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What to Cook This Week

Good morning. What are we, a year into this now? Stuck at home, out of work, too much work, low on funds, plenty money but worried all the same? It’s getting to the point where the beautiful days are the hardest, when it’d be great to be out in the world, cruising the boardwalk on a rusty bike, hiking a tree line near the Labrador border, laughing at the sunshine in a crowded Trafalgar Square.

Not happening. The fun comes now in absurdity: the 10 ounces of bay leaves that came in the grocery order from the restaurant-supply company that pivoted to retail; the video calls that reveal colleagues in their teenage bedrooms, that doll house in the background, the “Solidarity!” flag, the Boy George poster. The other day, a dog I’d never seen before showed up on the sidewalk and looked at me quizzically. He wore a collar with a big tab of tape that I thought might contain his name. It read: “NOT LOST.”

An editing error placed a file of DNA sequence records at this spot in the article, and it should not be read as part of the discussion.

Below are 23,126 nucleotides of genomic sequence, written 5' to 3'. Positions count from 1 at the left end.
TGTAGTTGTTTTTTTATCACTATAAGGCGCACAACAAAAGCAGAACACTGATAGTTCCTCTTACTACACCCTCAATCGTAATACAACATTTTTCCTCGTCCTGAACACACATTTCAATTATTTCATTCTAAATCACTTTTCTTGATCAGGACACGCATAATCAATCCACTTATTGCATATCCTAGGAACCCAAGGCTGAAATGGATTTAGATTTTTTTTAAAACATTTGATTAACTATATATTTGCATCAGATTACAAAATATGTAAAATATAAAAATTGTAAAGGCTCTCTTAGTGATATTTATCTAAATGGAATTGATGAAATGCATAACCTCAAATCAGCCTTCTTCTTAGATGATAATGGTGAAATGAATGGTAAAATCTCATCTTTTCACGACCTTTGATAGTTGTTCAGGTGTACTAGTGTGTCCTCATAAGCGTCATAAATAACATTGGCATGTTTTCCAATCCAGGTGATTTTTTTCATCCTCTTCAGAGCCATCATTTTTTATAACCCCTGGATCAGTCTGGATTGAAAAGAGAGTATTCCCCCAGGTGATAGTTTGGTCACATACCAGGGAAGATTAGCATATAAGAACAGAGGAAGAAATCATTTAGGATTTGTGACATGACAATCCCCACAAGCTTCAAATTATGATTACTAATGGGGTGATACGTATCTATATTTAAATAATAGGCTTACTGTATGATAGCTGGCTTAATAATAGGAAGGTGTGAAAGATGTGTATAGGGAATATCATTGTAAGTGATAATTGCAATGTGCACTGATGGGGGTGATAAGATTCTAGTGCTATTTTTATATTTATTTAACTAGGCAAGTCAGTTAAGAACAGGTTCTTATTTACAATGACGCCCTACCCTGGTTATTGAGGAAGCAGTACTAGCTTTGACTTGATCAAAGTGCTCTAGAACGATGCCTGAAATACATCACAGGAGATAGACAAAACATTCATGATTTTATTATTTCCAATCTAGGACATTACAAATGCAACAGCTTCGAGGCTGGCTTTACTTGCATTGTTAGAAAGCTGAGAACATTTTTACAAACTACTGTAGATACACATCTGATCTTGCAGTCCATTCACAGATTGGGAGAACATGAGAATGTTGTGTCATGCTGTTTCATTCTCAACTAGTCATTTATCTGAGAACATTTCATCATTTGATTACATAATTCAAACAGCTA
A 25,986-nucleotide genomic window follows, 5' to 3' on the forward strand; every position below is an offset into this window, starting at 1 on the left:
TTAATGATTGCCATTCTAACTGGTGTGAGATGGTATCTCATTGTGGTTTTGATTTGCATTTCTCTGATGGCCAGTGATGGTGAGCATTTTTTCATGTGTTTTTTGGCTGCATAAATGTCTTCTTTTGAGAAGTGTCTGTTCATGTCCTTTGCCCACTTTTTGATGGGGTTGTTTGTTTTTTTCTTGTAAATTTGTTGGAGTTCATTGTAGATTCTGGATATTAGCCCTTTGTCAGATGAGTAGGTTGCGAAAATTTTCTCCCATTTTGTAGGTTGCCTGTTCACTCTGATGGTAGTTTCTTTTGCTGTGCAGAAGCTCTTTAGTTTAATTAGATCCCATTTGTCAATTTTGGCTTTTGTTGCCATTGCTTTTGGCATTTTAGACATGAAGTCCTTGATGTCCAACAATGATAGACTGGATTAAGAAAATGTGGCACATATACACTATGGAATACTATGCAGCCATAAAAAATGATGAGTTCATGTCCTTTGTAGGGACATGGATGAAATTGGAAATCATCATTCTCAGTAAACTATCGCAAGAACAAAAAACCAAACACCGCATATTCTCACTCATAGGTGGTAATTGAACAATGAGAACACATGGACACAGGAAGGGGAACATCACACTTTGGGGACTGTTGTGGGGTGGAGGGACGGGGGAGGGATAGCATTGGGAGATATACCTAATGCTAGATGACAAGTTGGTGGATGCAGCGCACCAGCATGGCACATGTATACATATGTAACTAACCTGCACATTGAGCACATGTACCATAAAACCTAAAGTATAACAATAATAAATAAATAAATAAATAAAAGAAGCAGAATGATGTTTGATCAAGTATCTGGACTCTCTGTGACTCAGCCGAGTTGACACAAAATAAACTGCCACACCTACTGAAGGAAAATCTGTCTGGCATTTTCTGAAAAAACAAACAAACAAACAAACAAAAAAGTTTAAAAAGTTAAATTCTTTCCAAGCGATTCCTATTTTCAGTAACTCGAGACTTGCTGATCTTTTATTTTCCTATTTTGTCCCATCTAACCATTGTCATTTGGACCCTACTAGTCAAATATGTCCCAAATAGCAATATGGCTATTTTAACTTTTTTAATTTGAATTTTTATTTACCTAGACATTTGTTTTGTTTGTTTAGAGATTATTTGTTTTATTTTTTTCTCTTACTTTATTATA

Cooking helps, though. It’s a Thing To Do. We oscillate between projects and ease, between chateaubriand and instant ramen, between kombucha and grilled cheese. We dream of full pantries, of what we might do with capers if only we had any, then cook anyway, using what we have. The results are often delicious, and deliciousness sparks joy.

There are thousands more ideas for what to cook this week waiting for you in the digital showroom of NYT Cooking, including many for the Mother’s Day cakes you should begin planning for now. Many more than usual are free to use even if you haven’t yet subscribed to our site and apps. (We’d be appreciative if you did subscribe, though. Subscriptions support our work.)

Now, it’s nothing to do with parsley or sage, but it’s traditional in this space to celebrate the third of May with a viewing of Goya’s “The Third of May, 1808.” (If you’re new to art history, Khan Academy actually has a pretty good viewing guide.)

If I can’t travel, at least I can read Randy Wayne White’s “Salt River,” and try to call up the scent of mangrove leaves drifting on the current down in Southwest Florida, way up in the back of beyond.

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